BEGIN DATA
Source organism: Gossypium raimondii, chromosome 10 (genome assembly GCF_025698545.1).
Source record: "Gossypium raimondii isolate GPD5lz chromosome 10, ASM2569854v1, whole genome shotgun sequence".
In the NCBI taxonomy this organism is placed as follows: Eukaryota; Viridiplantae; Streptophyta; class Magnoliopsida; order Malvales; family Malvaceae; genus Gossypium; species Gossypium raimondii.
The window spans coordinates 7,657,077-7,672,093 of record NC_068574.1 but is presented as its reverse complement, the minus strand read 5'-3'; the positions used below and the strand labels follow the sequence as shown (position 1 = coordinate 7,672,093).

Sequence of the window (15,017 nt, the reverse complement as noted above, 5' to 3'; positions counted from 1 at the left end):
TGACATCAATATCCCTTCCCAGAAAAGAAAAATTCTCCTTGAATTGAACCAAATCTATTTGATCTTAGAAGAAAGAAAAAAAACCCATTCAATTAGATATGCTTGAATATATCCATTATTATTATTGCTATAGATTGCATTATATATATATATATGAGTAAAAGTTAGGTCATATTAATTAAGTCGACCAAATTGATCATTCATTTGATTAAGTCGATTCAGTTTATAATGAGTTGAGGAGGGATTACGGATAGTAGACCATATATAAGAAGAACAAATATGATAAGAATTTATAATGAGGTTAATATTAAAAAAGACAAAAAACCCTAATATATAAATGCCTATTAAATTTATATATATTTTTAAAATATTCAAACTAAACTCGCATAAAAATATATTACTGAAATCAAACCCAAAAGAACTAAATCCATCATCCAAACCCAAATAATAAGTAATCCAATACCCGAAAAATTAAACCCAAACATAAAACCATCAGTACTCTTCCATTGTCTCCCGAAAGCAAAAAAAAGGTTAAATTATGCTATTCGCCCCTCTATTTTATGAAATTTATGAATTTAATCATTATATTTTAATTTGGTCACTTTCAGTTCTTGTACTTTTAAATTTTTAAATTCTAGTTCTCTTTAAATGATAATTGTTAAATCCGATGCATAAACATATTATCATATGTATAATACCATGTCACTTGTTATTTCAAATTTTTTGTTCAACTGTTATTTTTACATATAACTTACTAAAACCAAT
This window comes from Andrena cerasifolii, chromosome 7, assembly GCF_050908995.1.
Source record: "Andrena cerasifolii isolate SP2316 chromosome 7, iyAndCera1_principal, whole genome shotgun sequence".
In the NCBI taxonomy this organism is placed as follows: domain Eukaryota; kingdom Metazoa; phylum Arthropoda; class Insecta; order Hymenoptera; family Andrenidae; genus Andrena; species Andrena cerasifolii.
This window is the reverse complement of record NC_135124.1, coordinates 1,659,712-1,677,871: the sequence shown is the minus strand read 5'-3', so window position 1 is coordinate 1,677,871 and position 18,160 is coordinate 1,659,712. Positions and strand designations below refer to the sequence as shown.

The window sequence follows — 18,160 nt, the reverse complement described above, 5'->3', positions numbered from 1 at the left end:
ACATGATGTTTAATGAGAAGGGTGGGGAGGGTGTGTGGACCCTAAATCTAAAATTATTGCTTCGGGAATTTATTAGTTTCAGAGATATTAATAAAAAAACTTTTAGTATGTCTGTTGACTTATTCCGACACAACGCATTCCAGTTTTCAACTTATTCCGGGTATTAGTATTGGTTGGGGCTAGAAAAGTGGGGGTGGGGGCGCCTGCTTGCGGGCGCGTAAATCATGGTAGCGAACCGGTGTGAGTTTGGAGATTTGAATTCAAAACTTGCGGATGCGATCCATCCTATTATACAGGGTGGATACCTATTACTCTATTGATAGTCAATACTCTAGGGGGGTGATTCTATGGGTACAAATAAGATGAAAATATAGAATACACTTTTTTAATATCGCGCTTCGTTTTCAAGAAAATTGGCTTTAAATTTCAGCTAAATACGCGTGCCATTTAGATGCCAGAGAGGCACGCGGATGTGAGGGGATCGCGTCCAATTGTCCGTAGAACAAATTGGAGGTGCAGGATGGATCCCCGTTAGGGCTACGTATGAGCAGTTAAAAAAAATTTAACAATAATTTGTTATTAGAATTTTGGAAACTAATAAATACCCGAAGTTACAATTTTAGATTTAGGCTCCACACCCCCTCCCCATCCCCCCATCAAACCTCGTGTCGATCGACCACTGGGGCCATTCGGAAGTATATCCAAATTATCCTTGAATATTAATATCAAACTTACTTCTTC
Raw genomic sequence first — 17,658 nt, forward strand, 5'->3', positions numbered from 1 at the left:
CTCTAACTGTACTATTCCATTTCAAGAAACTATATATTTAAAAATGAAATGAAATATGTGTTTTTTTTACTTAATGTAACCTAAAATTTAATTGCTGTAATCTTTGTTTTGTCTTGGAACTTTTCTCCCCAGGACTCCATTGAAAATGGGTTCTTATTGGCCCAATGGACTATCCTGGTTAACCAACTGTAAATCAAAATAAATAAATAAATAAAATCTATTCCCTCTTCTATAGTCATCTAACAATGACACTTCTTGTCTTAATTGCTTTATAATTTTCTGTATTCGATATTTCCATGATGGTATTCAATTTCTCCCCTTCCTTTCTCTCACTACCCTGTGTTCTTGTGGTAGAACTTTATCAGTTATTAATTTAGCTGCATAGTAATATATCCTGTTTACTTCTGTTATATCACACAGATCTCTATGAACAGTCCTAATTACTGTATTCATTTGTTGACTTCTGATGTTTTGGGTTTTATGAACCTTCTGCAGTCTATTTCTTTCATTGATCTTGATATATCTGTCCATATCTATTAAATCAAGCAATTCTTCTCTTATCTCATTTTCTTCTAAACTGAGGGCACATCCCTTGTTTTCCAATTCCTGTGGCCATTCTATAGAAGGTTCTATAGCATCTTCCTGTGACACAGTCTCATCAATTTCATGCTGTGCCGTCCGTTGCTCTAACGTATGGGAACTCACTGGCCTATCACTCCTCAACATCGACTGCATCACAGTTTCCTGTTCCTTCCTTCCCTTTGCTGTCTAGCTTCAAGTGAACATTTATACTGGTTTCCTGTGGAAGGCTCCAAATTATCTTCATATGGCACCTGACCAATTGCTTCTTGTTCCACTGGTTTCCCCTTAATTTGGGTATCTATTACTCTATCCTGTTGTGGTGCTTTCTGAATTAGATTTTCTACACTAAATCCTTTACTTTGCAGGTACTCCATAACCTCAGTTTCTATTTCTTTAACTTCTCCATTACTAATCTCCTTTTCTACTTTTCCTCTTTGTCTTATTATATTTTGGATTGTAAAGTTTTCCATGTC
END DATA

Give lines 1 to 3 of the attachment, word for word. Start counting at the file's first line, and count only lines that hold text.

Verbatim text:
Source organism: Gossypium raimondii, chromosome 10 (genome assembly GCF_025698545.1).
Source record: "Gossypium raimondii isolate GPD5lz chromosome 10, ASM2569854v1, whole genome shotgun sequence".
In the NCBI taxonomy this organism is placed as follows: Eukaryota; Viridiplantae; Streptophyta; class Magnoliopsida; order Malvales; family Malvaceae; genus Gossypium; species Gossypium raimondii.